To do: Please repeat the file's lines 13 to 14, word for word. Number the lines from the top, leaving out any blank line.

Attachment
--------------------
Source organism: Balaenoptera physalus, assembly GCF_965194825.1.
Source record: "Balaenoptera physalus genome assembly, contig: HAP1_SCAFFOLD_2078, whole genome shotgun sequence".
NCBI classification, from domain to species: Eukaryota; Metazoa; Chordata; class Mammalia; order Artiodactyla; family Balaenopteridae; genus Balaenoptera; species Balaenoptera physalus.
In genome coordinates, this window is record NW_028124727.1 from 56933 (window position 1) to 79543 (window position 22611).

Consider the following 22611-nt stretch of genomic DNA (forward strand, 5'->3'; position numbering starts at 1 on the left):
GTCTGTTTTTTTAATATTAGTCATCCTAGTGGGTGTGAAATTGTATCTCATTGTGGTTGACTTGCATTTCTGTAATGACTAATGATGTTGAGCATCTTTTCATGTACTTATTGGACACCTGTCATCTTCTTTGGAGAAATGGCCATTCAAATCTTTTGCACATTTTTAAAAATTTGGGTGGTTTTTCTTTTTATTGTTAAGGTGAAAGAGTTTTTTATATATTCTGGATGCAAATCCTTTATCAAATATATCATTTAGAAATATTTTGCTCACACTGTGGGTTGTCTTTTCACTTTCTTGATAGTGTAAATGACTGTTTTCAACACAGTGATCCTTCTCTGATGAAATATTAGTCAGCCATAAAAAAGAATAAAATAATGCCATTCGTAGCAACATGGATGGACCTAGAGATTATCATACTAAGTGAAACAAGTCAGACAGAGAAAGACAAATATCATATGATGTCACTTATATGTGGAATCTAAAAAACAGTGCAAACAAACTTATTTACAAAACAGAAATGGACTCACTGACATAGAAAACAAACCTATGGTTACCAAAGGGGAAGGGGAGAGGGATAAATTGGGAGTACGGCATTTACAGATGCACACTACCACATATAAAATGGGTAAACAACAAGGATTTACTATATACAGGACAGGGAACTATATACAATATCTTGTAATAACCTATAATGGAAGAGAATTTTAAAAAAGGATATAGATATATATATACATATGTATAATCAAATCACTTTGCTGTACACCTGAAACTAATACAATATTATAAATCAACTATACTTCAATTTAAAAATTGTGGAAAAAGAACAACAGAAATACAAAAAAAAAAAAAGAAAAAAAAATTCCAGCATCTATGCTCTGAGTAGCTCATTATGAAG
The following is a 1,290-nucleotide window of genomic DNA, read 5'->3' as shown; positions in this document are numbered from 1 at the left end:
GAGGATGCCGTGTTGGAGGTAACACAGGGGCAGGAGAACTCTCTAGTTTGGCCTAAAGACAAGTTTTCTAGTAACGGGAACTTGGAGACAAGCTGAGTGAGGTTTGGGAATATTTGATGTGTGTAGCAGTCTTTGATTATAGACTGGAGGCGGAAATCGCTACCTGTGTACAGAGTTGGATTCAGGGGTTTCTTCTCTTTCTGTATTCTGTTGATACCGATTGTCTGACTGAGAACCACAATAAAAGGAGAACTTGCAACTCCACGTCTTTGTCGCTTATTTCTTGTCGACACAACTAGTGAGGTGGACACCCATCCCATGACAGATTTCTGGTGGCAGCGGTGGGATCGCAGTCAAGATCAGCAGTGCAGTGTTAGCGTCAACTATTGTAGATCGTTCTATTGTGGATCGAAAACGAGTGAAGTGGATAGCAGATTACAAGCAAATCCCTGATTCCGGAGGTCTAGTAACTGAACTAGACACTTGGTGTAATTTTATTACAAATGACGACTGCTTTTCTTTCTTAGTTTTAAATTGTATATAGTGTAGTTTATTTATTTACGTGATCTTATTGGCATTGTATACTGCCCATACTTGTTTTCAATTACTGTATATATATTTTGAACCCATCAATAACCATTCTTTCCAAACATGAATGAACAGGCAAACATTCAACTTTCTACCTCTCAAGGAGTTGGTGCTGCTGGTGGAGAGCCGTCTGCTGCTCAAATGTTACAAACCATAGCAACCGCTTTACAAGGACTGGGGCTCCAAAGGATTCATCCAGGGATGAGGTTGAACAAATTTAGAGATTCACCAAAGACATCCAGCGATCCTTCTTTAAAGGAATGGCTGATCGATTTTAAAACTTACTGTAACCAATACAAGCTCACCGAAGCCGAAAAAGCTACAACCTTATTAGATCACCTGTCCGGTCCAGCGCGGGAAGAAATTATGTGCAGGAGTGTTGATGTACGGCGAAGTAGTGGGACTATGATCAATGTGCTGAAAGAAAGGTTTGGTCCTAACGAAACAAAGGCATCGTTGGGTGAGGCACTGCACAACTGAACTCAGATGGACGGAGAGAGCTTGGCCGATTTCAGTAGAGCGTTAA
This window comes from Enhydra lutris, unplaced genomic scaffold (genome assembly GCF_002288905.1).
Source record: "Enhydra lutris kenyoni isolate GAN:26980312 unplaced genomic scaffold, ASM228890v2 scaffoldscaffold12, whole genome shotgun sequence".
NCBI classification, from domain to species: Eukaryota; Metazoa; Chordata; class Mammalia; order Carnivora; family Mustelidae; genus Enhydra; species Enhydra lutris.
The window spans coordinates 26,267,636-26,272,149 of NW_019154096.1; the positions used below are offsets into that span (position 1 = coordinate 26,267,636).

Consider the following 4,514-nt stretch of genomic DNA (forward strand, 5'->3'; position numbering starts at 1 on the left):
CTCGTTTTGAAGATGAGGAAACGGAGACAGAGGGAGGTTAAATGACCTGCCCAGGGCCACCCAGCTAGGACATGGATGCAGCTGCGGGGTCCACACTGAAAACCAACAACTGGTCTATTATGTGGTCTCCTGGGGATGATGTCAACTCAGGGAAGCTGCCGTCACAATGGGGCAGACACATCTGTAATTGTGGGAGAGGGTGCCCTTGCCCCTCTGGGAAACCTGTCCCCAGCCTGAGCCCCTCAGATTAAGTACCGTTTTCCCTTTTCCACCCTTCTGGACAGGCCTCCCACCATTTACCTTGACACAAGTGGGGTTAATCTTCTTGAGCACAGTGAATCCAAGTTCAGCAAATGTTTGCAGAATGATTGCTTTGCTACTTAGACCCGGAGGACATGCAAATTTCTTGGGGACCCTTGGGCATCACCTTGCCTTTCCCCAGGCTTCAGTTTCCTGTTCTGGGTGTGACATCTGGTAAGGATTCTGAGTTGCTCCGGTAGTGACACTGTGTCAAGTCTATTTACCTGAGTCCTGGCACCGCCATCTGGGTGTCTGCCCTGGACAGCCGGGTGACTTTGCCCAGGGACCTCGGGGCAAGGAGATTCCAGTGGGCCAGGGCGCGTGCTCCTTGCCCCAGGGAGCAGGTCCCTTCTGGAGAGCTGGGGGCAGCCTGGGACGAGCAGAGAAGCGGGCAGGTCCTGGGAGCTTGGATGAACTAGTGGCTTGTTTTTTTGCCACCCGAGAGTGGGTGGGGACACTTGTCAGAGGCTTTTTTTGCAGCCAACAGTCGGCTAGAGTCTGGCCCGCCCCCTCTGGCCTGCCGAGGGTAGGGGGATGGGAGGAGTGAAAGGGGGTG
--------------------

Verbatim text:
Consider the following 4,514-nt stretch of genomic DNA (forward strand, 5'->3'; position numbering starts at 1 on the left):
CTCGTTTTGAAGATGAGGAAACGGAGACAGAGGGAGGTTAAATGACCTGCCCAGGGCCACCCAGCTAGGACATGGATGCAGCTGCGGGGTCCACACTGAAAACCAACAACTGGTCTATTATGTGGTCTCCTGGGGATGATGTCAACTCAGGGAAGCTGCCGTCACAATGGGGCAGACACATCTGTAATTGTGGGAGAGGGTGCCCTTGCCCCTCTGGGAAACCTGTCCCCAGCCTGAGCCCCTCAGATTAAGTACCGTTTTCCCTTTTCCACCCTTCTGGACAGGCCTCCCACCATTTACCTTGACACAAGTGGGGTTAATCTTCTTGAGCACAGTGAATCCAAGTTCAGCAAATGTTTGCAGAATGATTGCTTTGCTACTTAGACCCGGAGGACATGCAAATTTCTTGGGGACCCTTGGGCATCACCTTGCCTTTCCCCAGGCTTCAGTTTCCTGTTCTGGGTGTGACATCTGGTAAGGATTCTGAGTTGCTCCGGTAGTGACACTGTGTCAAGTCTATTTACCTGAGTCCTGGCACCGCCATCTGGGTGTCTGCCCTGGACAGCCGGGTGACTTTGCCCAGGGACCTCGGGGCAAGGAGATTCCAGTGGGCCAGGGCGCGTGCTCCTTGCCCCAGGGAGCAGGTCCCTTCTGGAGAGCTGGGGGCAGCCTGGGACGAGCAGAGAAGCGGGCAGGTCCTGGGAGCTTGGATGAACTAGTGGCTTGTTTTTTTGCCACCCGAGAGTGGGTGGGGACACTTGTCAGAGGCTTTTTTTGCAGCCAACAGTCGGCTAGAGTCTGGCCCGCCCCCTCTGGCCTGCCGAGGGTAGGGGGATGGGAGGAGTGAAAGGGGGTG